Dr. Ippoliti and student researchers discover the power of compound X


By Lam Vo

On Thursday, Oct. 2, Dr. J. Thomas Ippoliti of University of St. Thomas in Minnesota led the Chemistry department’s weekly seminar. His talk was titled “Synthesis of Novel Blood Sugar Lowering Compounds.”

Ippoliti received his Bachelor’s degree from State University of New York at Potsdam, his Master’s degree from University of Wyoming and his PhD from University of Wisconsin-Madison. He completed his Postdoctoral research at Exxon Research and Engineering, and started teaching at University of St. Thomas in 1989.

“This is a project in which the original goal is way different from the final outcome,” Ippoliti started. Instead of finding blood sugar lowering compounds, he set off his research looking for ones that had a strong antibacterial effect. It was no easy task, provided that the connection between a compound’s atomic structure and its biological activities is usually hard to predict. Ippoliti used a powerful technological tool called Forward Engineering that helped make the search for these compounds easier.

Developed by Medisyn Technologies, Forward Engineering is a unique prediction platform capable of quickly designing novel or improved molecules based on pre-specified properties. Using topology, a mathematical theory that studies geometric properties and spatial relations, this technology encodes the structural elements of a molecule and biological activities into the same kind of data, called topological indices. Thus, this technology enables scientists to identify molecules that possess desired properties, such as efficacy in treating a certain kind of disease, and assess the potential to act as a drug of new compounds.

In the words of David Land, President of Medisyn Technologies, Forward Engineering allows “discovery of new chemical entities and bioactives in new chemical classes not previously known to possess the desired properties. It is the extrapolation from known chemical space to novel chemical space.”

With Forward Engineering, Ippoliti came up with an entirely new structure that was predicted to possess an extremely strong antibacterial effect, which is designated as compound X. He then advanced to synthesize it. The first synthesis scheme he used, though, turned out to be a failure. Instead of the expected product, the reaction sequences he used yielded an entirely different compound.

The mechanism of reactions involved was carefully scrutinized, and doing so revealed a very fundamental step that was unnoticed. His group’s second attempt succeeded as he learned from his mistakes. They managed to successfully make compound X.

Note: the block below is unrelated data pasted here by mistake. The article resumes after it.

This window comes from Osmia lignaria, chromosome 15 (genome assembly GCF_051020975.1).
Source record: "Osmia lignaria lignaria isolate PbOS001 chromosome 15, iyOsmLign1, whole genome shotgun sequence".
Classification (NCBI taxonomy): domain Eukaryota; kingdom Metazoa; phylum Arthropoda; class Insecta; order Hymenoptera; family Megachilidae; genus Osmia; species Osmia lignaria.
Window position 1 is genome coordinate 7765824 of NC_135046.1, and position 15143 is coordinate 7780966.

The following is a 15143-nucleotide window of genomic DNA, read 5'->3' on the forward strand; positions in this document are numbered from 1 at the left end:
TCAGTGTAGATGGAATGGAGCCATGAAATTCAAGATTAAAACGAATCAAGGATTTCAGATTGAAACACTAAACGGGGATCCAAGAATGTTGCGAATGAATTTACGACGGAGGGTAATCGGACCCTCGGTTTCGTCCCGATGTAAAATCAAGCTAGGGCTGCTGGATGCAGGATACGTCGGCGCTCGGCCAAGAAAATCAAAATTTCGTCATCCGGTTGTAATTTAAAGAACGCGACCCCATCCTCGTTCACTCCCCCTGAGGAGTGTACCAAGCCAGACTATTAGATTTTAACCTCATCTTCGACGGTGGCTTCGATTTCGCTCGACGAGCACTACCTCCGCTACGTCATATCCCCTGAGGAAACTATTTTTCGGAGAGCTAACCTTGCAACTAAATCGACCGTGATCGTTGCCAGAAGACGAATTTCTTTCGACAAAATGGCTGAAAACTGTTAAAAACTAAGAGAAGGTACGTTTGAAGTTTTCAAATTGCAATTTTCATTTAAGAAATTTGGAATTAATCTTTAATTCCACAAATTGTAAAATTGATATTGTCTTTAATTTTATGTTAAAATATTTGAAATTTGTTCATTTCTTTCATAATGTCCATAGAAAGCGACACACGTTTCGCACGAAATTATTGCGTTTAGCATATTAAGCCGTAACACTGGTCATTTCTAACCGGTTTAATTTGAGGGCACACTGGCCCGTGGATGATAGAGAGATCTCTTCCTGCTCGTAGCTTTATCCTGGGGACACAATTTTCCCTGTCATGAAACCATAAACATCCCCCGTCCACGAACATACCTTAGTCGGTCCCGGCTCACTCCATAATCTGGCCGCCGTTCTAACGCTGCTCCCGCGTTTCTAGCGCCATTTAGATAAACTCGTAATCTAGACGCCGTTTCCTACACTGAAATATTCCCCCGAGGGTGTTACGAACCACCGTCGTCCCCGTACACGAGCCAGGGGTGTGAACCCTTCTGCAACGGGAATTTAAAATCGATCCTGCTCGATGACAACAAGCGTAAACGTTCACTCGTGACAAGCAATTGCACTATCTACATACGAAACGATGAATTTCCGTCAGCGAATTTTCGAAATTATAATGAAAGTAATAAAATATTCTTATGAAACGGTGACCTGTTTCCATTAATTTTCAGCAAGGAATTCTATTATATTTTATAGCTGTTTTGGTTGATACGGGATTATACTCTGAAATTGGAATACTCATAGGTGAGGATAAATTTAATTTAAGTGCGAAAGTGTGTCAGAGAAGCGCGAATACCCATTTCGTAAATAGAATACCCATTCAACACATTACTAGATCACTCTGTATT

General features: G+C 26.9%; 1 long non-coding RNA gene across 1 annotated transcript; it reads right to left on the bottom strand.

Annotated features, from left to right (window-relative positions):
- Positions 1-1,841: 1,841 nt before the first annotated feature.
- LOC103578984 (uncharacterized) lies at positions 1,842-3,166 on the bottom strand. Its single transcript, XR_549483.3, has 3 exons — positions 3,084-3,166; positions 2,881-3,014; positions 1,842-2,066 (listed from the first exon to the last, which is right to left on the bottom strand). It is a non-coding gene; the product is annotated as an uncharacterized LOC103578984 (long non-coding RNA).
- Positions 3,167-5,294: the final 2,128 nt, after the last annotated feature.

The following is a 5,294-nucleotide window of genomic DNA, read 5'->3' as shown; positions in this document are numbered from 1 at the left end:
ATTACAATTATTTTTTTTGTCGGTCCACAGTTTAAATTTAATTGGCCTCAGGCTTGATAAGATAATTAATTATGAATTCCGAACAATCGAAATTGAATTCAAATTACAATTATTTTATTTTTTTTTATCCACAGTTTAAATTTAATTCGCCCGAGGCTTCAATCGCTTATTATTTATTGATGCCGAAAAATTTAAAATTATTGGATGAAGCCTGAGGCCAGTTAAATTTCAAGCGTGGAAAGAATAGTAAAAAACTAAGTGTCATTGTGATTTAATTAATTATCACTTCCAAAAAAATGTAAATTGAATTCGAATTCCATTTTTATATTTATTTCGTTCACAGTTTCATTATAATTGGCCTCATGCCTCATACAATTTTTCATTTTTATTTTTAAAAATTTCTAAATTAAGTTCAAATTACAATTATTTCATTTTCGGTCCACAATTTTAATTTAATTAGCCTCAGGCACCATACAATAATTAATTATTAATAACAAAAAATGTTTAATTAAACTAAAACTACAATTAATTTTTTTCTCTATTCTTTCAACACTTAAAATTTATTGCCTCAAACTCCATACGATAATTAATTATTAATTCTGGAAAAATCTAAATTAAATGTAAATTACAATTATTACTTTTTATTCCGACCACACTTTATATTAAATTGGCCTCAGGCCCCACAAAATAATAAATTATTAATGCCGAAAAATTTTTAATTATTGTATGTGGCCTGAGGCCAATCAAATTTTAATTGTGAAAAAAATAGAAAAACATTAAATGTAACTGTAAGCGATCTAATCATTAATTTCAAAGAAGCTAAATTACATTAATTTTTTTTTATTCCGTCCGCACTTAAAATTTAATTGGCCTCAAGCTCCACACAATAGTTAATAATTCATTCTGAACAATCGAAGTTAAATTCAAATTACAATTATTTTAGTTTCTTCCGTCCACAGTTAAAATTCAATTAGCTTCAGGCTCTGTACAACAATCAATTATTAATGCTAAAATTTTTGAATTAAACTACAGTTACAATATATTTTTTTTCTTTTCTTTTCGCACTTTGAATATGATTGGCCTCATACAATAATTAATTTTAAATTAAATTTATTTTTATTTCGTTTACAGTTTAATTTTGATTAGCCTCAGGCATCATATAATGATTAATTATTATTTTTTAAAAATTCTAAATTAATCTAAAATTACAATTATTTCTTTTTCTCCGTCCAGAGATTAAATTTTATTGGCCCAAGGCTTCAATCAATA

Yet, the project continued in an unanticipated direction. As compound X was sent out for further bioactivity testing, an unexpected conclusion came back to Ippoliti’s group. Compound X did not display any of the antibacterial effect that it had been predicted to have.

It appeared that the group’s years of careful planning and painstaking synthesis did not pay off.

However, to Ippoliti’s surprise, after another few rounds of tests, compound X was proved to be useful for medical use. It is Glucagon-like Peptide-1 (GLP-1) active. GLP-1 is a hormone that increases insulin secretion from the pancreas in a glucose-dependent manner.

Thus, it is the subject of intensive investigation as a potential treatment of diabetes mellitus. In other words, compound X has the capability of lowering the sugar level in human blood and may be an effective drug in treating diabetes.

After the discovery of compound X’s power, the research group continued to synthesize approximately a dozen of the compound’s derivatives, whose structures varied slightly from the original.

Undergraduate students, who worked in his group, made many of the derivatives. These compounds are being tested as possible drug lead compounds.

According to Ippoliti’s website, his research group is composed of entirely undergraduate students. The research has a primary focus in the field of organic synthesis.

Ippoliti’s website also states that there are currently six areas of research that the Ippoliti group is actively involved in: synthesis of novel antimicrobial molecules, synthesis of luminol derivatives, synthesis of radioopaque polymers, new synthetic methodology for reduction of amides, synthesis of thermochromic molecules and synthesis of antimalarial molecules.

The story of Ippoliti’s discovery of a novel blood sugar is a perfect example of how important discoveries are made with logical deductions as well as an openness to unexpected twists and turns along the way.


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